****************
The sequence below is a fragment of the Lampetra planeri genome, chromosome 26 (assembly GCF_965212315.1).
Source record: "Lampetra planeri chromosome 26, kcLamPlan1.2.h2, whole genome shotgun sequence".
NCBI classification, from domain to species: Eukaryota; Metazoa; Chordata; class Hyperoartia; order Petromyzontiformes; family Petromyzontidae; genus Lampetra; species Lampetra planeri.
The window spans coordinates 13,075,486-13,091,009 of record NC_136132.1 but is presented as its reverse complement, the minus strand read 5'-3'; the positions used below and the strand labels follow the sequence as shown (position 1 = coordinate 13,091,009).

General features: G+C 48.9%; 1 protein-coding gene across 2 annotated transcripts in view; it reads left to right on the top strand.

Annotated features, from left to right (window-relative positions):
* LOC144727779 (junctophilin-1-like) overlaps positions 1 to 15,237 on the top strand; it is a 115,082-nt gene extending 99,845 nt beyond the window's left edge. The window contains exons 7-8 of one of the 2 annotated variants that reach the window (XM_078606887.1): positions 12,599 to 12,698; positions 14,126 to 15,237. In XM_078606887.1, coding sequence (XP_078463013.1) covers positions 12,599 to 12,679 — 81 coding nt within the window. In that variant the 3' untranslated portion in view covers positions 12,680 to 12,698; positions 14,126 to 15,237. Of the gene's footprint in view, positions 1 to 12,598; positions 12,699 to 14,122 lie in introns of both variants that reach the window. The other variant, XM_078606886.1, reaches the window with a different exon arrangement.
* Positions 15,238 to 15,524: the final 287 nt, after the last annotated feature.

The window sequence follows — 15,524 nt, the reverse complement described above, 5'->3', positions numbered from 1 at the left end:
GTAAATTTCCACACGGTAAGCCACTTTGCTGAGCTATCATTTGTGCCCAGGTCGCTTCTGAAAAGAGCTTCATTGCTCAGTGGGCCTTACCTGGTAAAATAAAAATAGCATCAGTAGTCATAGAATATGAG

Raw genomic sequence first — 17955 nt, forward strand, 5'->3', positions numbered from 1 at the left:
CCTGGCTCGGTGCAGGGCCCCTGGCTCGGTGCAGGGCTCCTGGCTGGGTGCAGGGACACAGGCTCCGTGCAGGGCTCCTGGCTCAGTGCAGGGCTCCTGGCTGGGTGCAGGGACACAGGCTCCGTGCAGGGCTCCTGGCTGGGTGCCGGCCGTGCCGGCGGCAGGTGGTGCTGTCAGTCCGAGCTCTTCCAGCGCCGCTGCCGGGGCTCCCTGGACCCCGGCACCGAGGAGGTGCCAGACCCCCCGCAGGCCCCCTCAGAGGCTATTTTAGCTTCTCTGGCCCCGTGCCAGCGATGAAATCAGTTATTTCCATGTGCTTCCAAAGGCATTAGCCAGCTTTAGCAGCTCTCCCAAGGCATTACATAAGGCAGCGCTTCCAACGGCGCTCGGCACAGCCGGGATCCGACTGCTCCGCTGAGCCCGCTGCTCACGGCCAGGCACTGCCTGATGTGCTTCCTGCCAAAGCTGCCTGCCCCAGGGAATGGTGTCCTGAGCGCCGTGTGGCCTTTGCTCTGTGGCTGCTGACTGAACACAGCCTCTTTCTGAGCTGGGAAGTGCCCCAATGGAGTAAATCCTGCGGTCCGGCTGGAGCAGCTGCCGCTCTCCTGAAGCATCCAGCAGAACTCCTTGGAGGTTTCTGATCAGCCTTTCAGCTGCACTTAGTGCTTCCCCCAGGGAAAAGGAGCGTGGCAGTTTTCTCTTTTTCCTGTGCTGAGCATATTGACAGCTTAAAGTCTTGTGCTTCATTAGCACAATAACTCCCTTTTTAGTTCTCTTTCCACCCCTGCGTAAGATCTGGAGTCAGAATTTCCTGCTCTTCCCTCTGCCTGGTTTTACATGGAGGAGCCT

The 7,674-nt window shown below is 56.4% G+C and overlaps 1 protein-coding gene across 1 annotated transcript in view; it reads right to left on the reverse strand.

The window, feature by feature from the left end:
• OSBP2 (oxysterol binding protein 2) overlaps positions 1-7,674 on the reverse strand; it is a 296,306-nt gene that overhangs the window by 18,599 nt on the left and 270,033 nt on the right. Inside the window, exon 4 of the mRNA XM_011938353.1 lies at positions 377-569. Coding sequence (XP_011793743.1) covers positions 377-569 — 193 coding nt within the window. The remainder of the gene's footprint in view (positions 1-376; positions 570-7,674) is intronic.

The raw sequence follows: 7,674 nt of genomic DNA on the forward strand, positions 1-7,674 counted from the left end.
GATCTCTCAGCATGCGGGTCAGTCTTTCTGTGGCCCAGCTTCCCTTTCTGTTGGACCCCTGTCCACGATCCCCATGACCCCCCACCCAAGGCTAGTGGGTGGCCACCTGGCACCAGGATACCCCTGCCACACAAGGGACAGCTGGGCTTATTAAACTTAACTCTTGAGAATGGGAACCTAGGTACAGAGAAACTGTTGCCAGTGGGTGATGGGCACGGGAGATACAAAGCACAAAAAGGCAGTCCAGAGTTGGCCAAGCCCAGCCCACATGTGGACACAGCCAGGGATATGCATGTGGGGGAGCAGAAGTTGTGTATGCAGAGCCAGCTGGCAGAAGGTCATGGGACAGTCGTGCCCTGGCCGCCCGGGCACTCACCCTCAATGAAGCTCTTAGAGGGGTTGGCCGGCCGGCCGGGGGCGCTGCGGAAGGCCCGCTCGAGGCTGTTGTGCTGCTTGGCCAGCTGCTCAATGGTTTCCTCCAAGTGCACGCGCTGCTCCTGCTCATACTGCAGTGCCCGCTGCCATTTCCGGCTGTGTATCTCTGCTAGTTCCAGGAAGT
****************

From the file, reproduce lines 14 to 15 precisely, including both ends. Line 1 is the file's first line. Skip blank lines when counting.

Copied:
The window, feature by feature from the left end:
• OSBP2 (oxysterol binding protein 2) overlaps positions 1-7,674 on the reverse strand; it is a 296,306-nt gene that overhangs the window by 18,599 nt on the left and 270,033 nt on the right. Inside the window, exon 4 of the mRNA XM_011938353.1 lies at positions 377-569. Coding sequence (XP_011793743.1) covers positions 377-569 — 193 coding nt within the window. The remainder of the gene's footprint in view (positions 1-376; positions 570-7,674) is intronic.